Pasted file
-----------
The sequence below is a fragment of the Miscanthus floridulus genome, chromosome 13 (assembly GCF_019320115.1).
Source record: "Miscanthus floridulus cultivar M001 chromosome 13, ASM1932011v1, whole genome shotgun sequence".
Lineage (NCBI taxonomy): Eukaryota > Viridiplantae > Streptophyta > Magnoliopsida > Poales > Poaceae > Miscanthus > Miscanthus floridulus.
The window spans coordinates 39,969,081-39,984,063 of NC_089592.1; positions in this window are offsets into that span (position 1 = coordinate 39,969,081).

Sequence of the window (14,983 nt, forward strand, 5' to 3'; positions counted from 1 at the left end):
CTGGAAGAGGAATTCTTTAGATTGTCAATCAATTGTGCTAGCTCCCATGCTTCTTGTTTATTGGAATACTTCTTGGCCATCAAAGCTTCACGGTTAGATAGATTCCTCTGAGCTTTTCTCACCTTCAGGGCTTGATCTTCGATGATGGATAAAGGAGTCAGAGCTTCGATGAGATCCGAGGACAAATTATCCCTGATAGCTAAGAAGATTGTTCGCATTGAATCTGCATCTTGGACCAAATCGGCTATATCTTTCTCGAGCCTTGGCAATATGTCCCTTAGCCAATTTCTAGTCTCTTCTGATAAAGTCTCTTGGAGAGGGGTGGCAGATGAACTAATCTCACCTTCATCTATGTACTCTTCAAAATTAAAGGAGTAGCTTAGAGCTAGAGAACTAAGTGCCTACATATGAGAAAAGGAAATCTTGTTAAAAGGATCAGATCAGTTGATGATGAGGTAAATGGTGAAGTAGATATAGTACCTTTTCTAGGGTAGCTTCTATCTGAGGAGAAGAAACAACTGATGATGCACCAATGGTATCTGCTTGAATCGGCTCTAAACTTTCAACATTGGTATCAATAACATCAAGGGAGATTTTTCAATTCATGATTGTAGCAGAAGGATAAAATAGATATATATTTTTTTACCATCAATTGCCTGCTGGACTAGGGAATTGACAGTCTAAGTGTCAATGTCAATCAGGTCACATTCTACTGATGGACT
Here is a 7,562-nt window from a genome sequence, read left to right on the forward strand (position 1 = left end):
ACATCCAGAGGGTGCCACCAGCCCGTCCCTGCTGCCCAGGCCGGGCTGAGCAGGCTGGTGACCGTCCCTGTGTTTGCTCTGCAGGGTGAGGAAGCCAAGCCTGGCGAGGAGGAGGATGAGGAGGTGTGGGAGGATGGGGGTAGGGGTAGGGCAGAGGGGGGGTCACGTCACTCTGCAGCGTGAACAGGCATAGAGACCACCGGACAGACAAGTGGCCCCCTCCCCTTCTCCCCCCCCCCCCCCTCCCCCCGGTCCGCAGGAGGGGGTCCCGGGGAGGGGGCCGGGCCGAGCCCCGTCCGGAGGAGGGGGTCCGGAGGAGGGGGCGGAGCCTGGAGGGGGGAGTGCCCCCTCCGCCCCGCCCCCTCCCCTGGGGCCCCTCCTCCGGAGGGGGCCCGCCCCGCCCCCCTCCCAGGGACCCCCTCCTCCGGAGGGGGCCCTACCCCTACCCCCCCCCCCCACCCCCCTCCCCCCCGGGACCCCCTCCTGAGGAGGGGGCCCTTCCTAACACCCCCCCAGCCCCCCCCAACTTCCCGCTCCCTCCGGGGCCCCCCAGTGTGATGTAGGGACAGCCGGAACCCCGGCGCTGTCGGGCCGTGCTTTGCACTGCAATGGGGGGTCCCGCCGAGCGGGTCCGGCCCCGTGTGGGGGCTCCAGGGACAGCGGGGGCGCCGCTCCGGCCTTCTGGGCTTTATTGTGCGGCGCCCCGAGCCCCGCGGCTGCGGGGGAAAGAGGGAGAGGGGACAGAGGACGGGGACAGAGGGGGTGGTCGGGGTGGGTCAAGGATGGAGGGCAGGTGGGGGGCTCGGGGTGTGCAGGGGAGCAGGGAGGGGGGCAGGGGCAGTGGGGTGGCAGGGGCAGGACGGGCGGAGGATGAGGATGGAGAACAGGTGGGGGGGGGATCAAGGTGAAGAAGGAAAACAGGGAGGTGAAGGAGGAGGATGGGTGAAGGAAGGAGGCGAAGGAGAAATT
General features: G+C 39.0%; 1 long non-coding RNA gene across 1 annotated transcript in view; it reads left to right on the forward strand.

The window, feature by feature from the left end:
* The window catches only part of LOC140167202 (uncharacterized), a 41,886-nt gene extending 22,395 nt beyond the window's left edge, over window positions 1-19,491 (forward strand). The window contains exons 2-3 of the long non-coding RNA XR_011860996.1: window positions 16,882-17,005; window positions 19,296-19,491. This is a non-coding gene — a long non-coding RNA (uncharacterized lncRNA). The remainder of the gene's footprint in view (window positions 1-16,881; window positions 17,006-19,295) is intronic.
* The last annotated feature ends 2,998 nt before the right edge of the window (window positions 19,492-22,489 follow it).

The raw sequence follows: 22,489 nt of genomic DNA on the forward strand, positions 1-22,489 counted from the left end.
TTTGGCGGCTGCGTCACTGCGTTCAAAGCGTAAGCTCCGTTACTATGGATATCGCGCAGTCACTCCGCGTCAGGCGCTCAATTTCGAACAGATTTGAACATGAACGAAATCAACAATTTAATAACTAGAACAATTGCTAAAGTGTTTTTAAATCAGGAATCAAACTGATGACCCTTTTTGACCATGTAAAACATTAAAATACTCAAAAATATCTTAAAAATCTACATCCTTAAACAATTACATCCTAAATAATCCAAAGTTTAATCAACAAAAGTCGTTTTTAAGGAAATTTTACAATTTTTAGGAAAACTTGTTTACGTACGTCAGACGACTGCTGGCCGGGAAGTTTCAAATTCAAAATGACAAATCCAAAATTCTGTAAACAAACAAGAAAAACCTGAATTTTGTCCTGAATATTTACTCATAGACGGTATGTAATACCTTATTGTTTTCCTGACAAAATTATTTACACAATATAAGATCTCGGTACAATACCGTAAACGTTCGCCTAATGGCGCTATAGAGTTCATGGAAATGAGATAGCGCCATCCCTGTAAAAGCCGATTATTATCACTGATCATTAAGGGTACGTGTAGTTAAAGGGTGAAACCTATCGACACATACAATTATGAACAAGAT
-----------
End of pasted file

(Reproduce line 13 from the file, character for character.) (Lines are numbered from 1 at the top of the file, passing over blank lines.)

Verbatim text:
The raw sequence follows: 22,489 nt of genomic DNA on the forward strand, positions 1-22,489 counted from the left end.